• Lynch syndrome associated small intestinal adenocarcinomas show similar features to their colorectal counterparts; tumors often show a high number of intratumoral lymphocytes and Crohn's-like lymphoid reaction (Gastroenterology 2005;128:590)
  • Preexisting adenoma is present in the majority of proximal tumors but sometimes cannot be identified in large distal small intestinal adenocarcinomas due to tumor overgrowth
  • Determining a background of Crohn's disease can sometimes be difficult because the histologic characteristics of Crohn's disease such as transmural inflammation can be caused by the tumor; oftentimes patients present without an established diagnosis of inflammatory bowel disease (J Crohns Colitis 2014;8:19)
Microscopic (histologic) images

Contributed by Krutika S. Patel, M.B.B.S., M.D. and Annika L. Windon, M.D.

Well differentiated adenocarcinoma

Moderately and poorly differentiated adenocarcinoma

Mucinous adenocarcinoma

Lymph node metastasis

Higher stage carcinomas

Ileal adenocarcinoma arising in Crohn's disease

Signet ring adenocarcinoma

Adenocarcinoma arising in a tubulovillous adenoma

Lymphovascular invasion

Perineural invasion

Cytokeratin 7

Cytokeratin 20

Cytology description
  • Cytopathologic analysis (FNA or brushing) is rarely used in the small intestine, except for occasionally diagnosing duodenal tumors in the ampullary or pyloric region
  • Malignant cells are arranged in loose 3 dimensional clusters of crowded epithelial cells without goblet cells
  • Alternatively, many single atypical cells with mitoses, increased nuclear to cytoplasmic ratio and marked nuclear pleomorphism are present
  • Reference: J Gastrointest Oncol 2012;3:285
Cytology images

Images hosted on other servers:

Duodenal adenocarcinoma and normal mucosa

Positive stains
Negative stains
Molecular / cytogenetics description
  • 2 well defined molecular pathways are reported in small bowel adenocarcinomas, similar to colorectal adenocarcinoma tumorigenesis
  • First pathway includes APC, KRAS, TP53 (Int J Cancer 1997;70:390)
    • Prevalence of mutations in KRAS is similar between colorectal and small bowel adenocarcinomas, typically 30 - 60%
    • Prevalence of TP53 mutations is also comparable, 20 - 50%
    • Fewer than 20% of small bowel adenocarcinomas have mutations in APC, in contrast to 80% of colorectal carcinomas
  • Second pathway includes inactivation of mismatch repair (MMR) genes, either by germline mutations (Lynch syndrome) or promoter hypermethylation (sporadic), which occurs in up to 38.5% of small bowel adenocarcinomas (Clin Cancer Res 2020 Nov 16 [Epub ahead of print])
  • A number of other genetic alterations have been reported in small bowel adenocarcinomas, including mutations in CTNNB1, SMAD4, IDH1, CDH1, KIT, FGFR2, FLT3, NPM1, PTEN, MET, AKT, RET, ERBB2 (HER2), NOTCH1 and ERBB4 (Gut 2002;50:218, Scand J Gastroenterol 2004;39:748, Int J Cancer 1997;70:390, Am J Gastroenterol 2000;95:1576, Oncotarget 2015;6:20863)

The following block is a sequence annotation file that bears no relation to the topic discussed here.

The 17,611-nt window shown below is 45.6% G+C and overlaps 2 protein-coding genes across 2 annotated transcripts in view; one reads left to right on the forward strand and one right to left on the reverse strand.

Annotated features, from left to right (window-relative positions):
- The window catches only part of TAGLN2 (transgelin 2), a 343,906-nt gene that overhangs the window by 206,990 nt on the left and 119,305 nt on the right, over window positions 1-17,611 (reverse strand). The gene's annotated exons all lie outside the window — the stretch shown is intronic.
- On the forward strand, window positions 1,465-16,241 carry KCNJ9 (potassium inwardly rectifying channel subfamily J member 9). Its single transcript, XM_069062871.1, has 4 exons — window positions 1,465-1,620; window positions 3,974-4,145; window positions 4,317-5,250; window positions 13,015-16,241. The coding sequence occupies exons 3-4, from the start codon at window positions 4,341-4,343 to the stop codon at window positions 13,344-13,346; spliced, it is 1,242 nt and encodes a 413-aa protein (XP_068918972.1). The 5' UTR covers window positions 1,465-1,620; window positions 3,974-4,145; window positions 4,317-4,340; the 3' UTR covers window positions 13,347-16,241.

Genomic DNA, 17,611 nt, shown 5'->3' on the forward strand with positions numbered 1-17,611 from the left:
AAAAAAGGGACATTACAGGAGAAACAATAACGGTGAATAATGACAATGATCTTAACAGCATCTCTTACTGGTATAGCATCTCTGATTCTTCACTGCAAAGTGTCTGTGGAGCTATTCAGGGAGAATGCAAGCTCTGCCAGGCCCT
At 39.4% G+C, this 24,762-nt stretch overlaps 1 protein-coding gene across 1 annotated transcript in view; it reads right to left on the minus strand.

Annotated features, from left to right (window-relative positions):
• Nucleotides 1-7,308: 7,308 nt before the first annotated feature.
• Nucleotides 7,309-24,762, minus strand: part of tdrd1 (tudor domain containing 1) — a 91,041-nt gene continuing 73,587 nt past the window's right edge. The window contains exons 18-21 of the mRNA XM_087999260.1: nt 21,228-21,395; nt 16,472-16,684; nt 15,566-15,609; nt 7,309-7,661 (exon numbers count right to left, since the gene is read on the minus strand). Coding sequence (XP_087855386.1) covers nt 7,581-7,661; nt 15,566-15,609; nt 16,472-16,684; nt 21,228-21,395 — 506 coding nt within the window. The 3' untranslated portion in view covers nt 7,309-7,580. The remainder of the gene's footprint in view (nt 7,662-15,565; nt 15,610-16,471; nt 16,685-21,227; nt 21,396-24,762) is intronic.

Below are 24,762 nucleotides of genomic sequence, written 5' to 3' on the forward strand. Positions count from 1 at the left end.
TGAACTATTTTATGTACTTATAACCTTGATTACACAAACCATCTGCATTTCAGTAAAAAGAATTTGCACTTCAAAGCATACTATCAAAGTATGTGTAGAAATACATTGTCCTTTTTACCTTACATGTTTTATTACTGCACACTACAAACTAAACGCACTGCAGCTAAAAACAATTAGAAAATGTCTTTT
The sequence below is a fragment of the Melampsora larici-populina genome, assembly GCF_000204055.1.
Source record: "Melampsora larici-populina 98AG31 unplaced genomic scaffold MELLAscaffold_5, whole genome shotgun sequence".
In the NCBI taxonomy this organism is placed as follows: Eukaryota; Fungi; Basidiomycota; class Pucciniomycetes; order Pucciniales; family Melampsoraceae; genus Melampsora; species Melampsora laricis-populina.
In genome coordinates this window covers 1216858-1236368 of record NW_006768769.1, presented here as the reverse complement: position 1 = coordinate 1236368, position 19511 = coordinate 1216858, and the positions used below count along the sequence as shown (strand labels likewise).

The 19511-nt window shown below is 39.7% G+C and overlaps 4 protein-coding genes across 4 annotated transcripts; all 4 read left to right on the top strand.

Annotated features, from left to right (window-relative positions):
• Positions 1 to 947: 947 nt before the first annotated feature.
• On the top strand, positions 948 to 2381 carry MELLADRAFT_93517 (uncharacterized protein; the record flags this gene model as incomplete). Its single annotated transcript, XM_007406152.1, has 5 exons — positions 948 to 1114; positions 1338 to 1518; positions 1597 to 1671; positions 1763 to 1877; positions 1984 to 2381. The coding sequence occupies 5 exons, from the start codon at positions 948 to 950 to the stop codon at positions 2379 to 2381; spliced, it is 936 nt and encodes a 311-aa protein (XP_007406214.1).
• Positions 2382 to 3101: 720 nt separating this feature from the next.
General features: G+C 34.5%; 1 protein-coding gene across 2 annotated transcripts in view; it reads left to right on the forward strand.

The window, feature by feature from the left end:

Sample pathology report
  • Small bowel, duodenum, biopsy:
    • Invasive moderately differentiated adenocarcinoma arising in a tubular adenoma; lymphovascular invasion is present (see comment)
    • Comment: Mucosal colonization from an ampullary, biliary or pancreatic origin must be excluded. Clinical and radiographic correlation is recommended. Immunohistochemical testing for mismatch repair (MMR) proteins shows intact nuclear expression of MLH1, PMS2, MSH2, MSH6 in the tumor cells. Background nonneoplastic tissue / internal control shows intact nuclear expression. Based on these results, there is low probability of MSI-H (MSI = microsatellite instability; H = high).
Differential diagnosis
  • Metastatic adenocarcinoma (e.g. colon, breast, ovary, lung):
    • Presence of preexisting adenoma or dysplasia supports a small bowel primary
    • Immunohistochemistry is primarily used to exclude metastatic disease (CK7+, CK20- might be helpful to rule out metastatic colon adenocarcinomas)
  • Adenoma with high grade dysplasia:
    • Differentiating prolapse from invasion around ampulla can be challenging
    • Presence of desmoplasia and single cells supports invasion
  • Ectopic pancreas:
    • Presence of only ducts in a small biopsy specimen may be misinterpreted as neoplasm
  • Endometriosis:
    • Presence of endometrial stroma and ciliated epithelium helps to make this diagnosis
  • Ampullary adenocarcinoma:
    • Advanced duodenal carcinoma may extend to involve the ampulla but only those centered on or circumferentially surrounding the ampulla are regarded as ampullary carcinomas
    • Careful gross examination to assess the tumor epicenter helps in distinguishing ampullary / periampullary primary from duodenal primary
Board review style question #1

Which of the following syndromes is most associated with this tumor, arising in the small bowel?

  1. Budd-Chiari syndrome
  2. Cronkhite-Canada syndrome
  3. Hereditary mixed polyposis syndrome
  4. Juvenile polyposis syndrome
  5. Peutz-Jeghers syndrome
Board review style answer #1
E. Peutz-Jeghers syndrome. This image illustrates a well differentiated adenocarcinoma of the small bowel. Patients with Peutz-Jeghers syndrome have a 1.7 - 13% lifetime risk of developing small bowel adenocarcinoma. It arises most commonly in jejunum and ileum and can arise from hamartomatous or adenomatous polyps.

Comment Here

Reference: Adenocarcinoma-small intestine
Board review style question #2
Which of the following statements is true regarding development of small bowel carcinoma in patients with Crohn's disease?

  1. Carcinoma that develops in Crohn's disease is usually seen in older individuals in their 80s
  2. Carcinoma that presents in Crohn's disease tends to present as early stage disease
  3. Carcinomas in Crohn's disease usually are well differentiated
  4. Risk of developing carcinoma is related to duration of disease
  5. There is no increased risk when compared to the general population
Board review style answer #2
D. Risk of developing carcinoma is related to duration of disease. The cumulative risk of small carcinoma increases after 10 years, with an absolute risk of 2.2% at 25 years in Crohn's disease. Risk increases with longstanding ileal inflammation, younger than average age of onset, previous immunosuppressant use, male sex, strictures and fistula formation. Signet ring cell / poorly differentiated carcinomas, presenting as late stage disease, are more common in Crohn's disease than as de novo small intestinal carcinomas.

Comment Here

Reference: Adenocarcinoma-small intestine
Back to top
Image 01 Image 02